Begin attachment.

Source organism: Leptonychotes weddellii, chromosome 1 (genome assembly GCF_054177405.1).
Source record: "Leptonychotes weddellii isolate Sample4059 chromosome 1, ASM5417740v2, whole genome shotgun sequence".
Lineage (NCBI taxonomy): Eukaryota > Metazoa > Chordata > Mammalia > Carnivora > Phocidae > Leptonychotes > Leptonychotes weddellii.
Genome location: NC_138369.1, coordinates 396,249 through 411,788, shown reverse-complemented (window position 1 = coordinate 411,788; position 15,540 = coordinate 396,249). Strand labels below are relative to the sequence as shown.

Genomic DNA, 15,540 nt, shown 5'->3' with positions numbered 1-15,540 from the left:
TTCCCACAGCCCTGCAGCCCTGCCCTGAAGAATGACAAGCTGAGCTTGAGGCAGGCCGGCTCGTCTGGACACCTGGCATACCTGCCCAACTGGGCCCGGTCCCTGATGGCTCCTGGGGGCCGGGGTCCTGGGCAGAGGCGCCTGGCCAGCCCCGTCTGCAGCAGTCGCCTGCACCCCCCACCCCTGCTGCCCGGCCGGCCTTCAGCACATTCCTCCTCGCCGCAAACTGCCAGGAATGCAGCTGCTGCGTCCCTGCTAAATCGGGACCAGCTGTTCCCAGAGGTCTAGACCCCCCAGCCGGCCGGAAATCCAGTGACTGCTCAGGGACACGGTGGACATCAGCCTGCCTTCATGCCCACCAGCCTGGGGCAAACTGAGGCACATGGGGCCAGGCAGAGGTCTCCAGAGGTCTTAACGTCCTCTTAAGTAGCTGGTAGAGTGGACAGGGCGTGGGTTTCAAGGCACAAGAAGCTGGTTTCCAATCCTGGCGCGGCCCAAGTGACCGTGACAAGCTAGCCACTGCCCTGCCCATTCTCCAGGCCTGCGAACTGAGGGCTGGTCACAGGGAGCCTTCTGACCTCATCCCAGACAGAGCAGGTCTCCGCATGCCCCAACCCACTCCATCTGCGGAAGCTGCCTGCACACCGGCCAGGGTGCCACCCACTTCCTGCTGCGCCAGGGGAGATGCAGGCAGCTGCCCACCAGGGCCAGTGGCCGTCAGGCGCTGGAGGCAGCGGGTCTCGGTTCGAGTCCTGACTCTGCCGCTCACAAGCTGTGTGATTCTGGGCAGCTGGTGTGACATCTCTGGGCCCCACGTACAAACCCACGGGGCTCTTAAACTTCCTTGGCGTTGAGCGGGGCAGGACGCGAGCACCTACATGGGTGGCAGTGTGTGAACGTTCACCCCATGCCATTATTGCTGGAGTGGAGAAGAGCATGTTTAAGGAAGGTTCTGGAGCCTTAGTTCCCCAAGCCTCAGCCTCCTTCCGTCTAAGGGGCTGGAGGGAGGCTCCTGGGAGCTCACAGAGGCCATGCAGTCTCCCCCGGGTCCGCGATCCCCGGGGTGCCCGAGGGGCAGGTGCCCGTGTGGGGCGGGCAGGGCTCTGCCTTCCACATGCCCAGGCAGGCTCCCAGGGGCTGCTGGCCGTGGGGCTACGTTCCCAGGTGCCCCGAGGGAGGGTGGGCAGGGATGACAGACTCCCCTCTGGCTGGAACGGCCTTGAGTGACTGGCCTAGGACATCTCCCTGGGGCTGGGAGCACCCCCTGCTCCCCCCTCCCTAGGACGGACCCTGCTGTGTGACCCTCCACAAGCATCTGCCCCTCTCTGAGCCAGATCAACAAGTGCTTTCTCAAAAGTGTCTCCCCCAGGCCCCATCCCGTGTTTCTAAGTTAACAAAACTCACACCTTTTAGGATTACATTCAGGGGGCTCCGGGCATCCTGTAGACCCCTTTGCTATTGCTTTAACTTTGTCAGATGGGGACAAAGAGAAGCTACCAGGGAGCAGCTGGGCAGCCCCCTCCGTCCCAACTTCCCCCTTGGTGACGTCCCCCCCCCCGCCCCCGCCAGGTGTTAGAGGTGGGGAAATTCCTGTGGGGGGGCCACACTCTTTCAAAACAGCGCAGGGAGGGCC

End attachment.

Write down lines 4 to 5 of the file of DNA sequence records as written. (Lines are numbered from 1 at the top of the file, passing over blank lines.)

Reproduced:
Genome location: NC_138369.1, coordinates 396,249 through 411,788, shown reverse-complemented (window position 1 = coordinate 411,788; position 15,540 = coordinate 396,249). Strand labels below are relative to the sequence as shown.

Genomic DNA, 15,540 nt, shown 5'->3' with positions numbered 1-15,540 from the left: